But the Internet itself remained strong, as data was routed around the damaged switches and transmission lines, taking alternate paths exactly as its designers intended. The Net’s fundamental communications standard, the Internet Protocol (IP), was created so that packets of data always take the optimum route. If data such as e-mails and page requests can’t take the usual route from point A to point B, they’ll find another way. It may take longer to get there, but the message will still arrive.

The result: In the hours and days after the attack, I found — as did many others — that while phone lines to New York were jammed, people could be reached by e-mail and instant messaging. And while major news sites suffered crushing levels of traffic, the Internet as a whole wasn’t crippled by the surge in usage, according to network monitoring company Keynote Systems. Keynote reported that the performance of the 40 biggest websites was about twice as slow as usual during the week of Sept. 11, but the basic infrastructure of the Net remained sound.

For businesses, that amounts to a ringing endorsement of Internet-based communications. Executives who pooh-poohed instant messaging in the past may find themselves relying on it now, particularly in emergencies where other forms of communication have been shut down or damaged beyond immediate repair.

In the long run, the events of Sept. 11 likely will push more and more companies toward Internet telephony. Voice over IP (VoIP) technologies, which let you place telephone calls using the Internet’s infrastructure, now look better than ever. I’m talking not about consumer-oriented Internet phone services but about full-blown corporate telephone systems (from the likes of Cisco (CSCO), Lucent (LU), Nortel (NT), and 3Com (COMS)) that are based on IP and route voice calls through your existing data network. With the right setup, you could still place calls to co-workers even if one or two or a dozen major telecommunications lines are broken.

Companies also are already conducting an increased amount of business remotely, using teleconferencing and videoconferencing systems. That bodes well for streaming-media technologies, which digitize video and audio streams for real-time transmission over the Internet (corporate vendors of these technologies include Microsoft (MSFT), PictureTel (PCTL), and Polycom (PLCM)). With air travel increasingly inconvenient — not to mention nerve-racking — it’s a good time to take a hard look at whether in-person meetings are really necessary. When they aren’t, why not do a videoconference instead? This could also be useful on those days when employees can’t make it to the office: With video-ready laptops, they can teleconference from their homes instead.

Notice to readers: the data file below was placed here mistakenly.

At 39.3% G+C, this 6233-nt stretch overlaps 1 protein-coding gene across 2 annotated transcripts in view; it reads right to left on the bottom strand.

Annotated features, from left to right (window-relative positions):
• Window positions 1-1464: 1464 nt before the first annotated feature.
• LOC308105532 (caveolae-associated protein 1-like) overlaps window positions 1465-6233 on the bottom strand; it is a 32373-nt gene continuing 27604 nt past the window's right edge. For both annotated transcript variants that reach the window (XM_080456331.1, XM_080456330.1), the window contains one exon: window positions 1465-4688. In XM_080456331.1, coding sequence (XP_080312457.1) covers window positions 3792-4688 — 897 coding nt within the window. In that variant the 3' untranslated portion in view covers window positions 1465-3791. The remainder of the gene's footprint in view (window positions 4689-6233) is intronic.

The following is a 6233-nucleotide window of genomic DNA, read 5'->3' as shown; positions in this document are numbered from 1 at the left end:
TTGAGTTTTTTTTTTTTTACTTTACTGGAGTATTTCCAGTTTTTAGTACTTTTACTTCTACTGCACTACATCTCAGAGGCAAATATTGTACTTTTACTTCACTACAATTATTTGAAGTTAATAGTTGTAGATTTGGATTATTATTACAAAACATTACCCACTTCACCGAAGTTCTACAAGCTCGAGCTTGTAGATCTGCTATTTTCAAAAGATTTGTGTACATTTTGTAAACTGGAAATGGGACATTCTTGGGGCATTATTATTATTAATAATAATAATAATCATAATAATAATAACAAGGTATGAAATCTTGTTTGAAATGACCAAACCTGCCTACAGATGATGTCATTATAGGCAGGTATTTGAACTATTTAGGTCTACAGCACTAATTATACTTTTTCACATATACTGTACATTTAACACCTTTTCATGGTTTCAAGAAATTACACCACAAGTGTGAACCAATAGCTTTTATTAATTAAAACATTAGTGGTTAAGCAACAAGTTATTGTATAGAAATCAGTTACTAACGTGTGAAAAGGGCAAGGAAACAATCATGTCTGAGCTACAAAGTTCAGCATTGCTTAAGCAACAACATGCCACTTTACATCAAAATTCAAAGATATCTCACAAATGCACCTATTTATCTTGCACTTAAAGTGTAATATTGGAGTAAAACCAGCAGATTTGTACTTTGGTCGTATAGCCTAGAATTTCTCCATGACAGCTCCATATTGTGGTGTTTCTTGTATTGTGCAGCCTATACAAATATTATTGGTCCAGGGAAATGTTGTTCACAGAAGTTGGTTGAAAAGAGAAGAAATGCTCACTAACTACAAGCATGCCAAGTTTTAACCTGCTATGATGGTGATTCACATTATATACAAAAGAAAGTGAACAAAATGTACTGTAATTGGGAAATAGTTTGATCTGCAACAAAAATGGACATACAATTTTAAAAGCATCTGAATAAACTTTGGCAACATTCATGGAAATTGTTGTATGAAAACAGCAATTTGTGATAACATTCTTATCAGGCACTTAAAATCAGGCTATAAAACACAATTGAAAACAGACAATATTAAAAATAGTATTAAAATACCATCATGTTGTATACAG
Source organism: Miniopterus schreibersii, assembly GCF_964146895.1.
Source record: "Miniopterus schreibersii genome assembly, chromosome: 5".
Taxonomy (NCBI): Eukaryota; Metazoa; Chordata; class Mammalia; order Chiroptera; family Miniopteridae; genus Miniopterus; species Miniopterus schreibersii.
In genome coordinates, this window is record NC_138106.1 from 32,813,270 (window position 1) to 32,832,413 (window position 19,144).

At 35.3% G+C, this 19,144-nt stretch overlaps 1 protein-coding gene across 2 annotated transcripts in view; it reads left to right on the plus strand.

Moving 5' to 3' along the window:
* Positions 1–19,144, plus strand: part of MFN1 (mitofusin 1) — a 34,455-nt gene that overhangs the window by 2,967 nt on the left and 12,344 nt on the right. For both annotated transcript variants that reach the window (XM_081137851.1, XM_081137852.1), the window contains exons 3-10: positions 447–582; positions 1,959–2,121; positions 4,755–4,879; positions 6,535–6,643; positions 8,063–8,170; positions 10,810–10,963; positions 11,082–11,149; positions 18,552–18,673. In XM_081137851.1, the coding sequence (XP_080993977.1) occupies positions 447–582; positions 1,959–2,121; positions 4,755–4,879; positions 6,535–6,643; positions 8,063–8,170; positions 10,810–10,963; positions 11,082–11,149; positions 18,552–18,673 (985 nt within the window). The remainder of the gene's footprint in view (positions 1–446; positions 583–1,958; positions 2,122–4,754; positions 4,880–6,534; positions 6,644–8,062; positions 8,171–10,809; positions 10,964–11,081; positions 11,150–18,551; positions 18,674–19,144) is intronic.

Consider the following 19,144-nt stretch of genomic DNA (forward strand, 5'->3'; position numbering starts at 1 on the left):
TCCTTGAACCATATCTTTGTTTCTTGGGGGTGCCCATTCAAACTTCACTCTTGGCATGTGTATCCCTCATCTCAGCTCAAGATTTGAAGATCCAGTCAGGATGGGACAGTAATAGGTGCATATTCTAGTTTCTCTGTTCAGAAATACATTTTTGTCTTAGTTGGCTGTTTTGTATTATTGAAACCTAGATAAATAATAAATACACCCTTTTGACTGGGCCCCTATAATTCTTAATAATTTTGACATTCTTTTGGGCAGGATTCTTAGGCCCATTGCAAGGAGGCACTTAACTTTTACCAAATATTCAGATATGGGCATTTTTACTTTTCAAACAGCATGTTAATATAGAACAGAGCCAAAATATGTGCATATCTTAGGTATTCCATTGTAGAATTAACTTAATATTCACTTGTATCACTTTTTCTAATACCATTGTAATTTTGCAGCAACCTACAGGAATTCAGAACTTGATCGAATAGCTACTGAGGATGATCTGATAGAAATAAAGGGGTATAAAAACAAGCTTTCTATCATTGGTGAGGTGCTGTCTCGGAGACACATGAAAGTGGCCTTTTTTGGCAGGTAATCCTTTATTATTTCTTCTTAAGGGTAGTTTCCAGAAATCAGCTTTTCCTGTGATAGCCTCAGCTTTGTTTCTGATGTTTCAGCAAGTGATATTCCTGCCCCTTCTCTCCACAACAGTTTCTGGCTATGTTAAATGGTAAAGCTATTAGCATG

These are expensive systems, to be sure, and with IT budgets in limbo you probably won’t be rushing out to buy one tomorrow. But when spending picks up again, VoIP should be at the top of your shopping list. For one thing, it is a smart addition to the investments in Internet infrastructure that you’ve been making for the past five years. VoIP systems will also be easier to integrate with the IP-based networks that the big telecommunications companies are building right now. And they promise to cut long-distance charges as well as introduce a new level of reliability into your phone system. Internet-based videoconferencing offers similar cost and reliability advantages, although for most companies it will be a lower priority.

But one thing is certain — companies will be renewing their interest in communications technologies that are robust enough to keep working during a crisis. Suddenly the Internet’s messy, decentralized infrastructure is looking pretty good.

Has your company’s Internet communications strategy changed since Sept. 11? Write to me at

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Are You Overspending on That App Server?